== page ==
The first part of this paper describes the methods by which Quebec universities are financed and stresses the importance of non-accounted expenditures and the relative contribution of the three main sources of financing, namely the federal and provincial governments and the students.
The second part investigates the normative aspects of the methods used. Government intervention can be based on three grounds: on the social aspect of the good, on the redistribution objective, and lastly, on the greater indivisibility of university formation costs. It is shown that the present knowledge of the production function and the results on returns to higher education and to university research do not make it possible to determine an optimal amount of resources for this sector.
Government intervention in university affairs can take different forms and five principles are formulated as a guide for the establishment of a new financing formula. Finally, the role of student fees is studied as a means to promote efficiency in universities.
This article combines the analysis of regional economics, the constant-market-share analysis and the input-output analysis in order to assess the impact of export growth on the main economic variables of a regional economy. The model is first tested for a regional economy by breaking up export growth rates for manufactured products into its various effects. The dynamism of the trade zone to which the regional economy belongs, the production biases on the pattern of trade flows and the cost competitiveness of the economy are then estimated. It is assumed that these estimates reflect the relative importance of the structural and exogenous factors relative to the cyclical and endogenous factors on export performance.
The general equilibrium implications of the estimates in terms of direct and indirect employment effects are thus spelled out by the use of available input-output data. The results indicate that Quebec's export performance is not hindered by the geographical pattern of export flows nor by the product-mix of its exports. However, the indicator of cost competitiveness indicates a slight deterioration on foreign markets.
European monetary integration policy nowadays centers on the search for a common money by opposition to a single monetary unit; but many problems remain as to the means of achieving this end.
After reviewing the perennial discussions concerned with the foundations of this monetary integration (e.g. the problems of the optimum of a monetary area, where Mr. Bourguinat challenges the criteria based on differential factor mobility or on the relative degree of "openness"), the study analyses the narrowing of margins in the light of recent experience.
Considering the events of 1972 and 1973 the narrowing of margins is a very difficult task; it means nothing less than creating for the E.E.C. members an island of stability in a world environment becoming evermore flexible.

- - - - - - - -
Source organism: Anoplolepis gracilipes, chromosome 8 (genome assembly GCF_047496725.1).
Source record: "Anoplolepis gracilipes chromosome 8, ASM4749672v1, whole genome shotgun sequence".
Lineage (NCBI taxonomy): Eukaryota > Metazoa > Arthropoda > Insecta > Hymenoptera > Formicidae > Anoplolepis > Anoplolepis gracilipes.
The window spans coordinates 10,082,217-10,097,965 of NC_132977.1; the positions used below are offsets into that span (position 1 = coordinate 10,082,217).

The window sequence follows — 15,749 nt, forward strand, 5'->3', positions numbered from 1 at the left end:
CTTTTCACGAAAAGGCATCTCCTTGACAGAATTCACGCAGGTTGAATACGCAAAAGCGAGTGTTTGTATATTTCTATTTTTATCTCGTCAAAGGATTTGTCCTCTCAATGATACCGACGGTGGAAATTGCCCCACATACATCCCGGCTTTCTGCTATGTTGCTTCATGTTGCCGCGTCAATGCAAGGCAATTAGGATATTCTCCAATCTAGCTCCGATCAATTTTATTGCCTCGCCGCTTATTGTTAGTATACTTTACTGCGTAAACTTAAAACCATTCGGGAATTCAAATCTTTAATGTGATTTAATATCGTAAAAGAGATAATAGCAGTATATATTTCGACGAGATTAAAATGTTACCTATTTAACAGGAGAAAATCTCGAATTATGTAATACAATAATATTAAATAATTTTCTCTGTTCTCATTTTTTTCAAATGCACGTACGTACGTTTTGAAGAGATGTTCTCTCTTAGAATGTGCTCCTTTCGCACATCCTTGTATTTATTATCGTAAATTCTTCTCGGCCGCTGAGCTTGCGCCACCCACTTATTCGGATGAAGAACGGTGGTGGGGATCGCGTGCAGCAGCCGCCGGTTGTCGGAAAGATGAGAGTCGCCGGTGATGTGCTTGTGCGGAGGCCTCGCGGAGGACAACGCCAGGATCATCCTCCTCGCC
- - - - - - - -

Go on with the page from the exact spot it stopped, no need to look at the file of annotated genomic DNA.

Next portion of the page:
The freedom which has been lost on exchange rate fluctuations seems to have resulted in an increased instability of par values (e.g. the successive revaluations of the deutschmark, the florin, etc.).
For the achievement of a truly common money the author suggests an alternative approach: it consists in issuing, side by side with national currencies, a unit called an Europa; serving initially as a unit of account, the Europa would gradually become a true means of payment.
This fiscal essay tries to specify the economic variables which have an effect upon the personal income tax during a business cycle.
After clearing out the concept of trend elasticity and cyclical elasticity, we propose a model based on the concept of elasticity which will permit us to see the income increases due to the overall increase in employment (or a decrease in the rate of unemployment), and those produced by the global increase in wealth (such as the increase in per capita revenue due to productivity, inflation and so on).
Then we apply this model to the federal personal income tax collected in Quebec for ten income classes and we find that there is a difference between the average taxation rate due to the increment of employment and the average taxation rate due to wealth increase and consequently at the elasticity level also. However, the difference is not statistically significant.
So, our theoretical model and its application explains partly why the income elasticity of the personal income tax appears to be greater in periods of decline in economic activity and tends to abate fairly sharply as expansionary momentum is restored.
Classical regional and multiregional models were limited in scope and usefulness as they failed to integrate explicitly locational factors, especially on the supply side.
Two types of models, the attraction model and the profile model, allow to treat this problem adequately. They are presented in their most recent formulation that improves on earlier versions.
Regional spill-over effects are underlined as being essential in the understanding of multiregional growth patterns; they are explicitly integrated in the aforementioned models, which thus take care of market potentials and clustering through spread of external economies.
The models mentioned are currently applied to Germany, Spain, and the regions of the enlarged Common Market (project "FLEUR").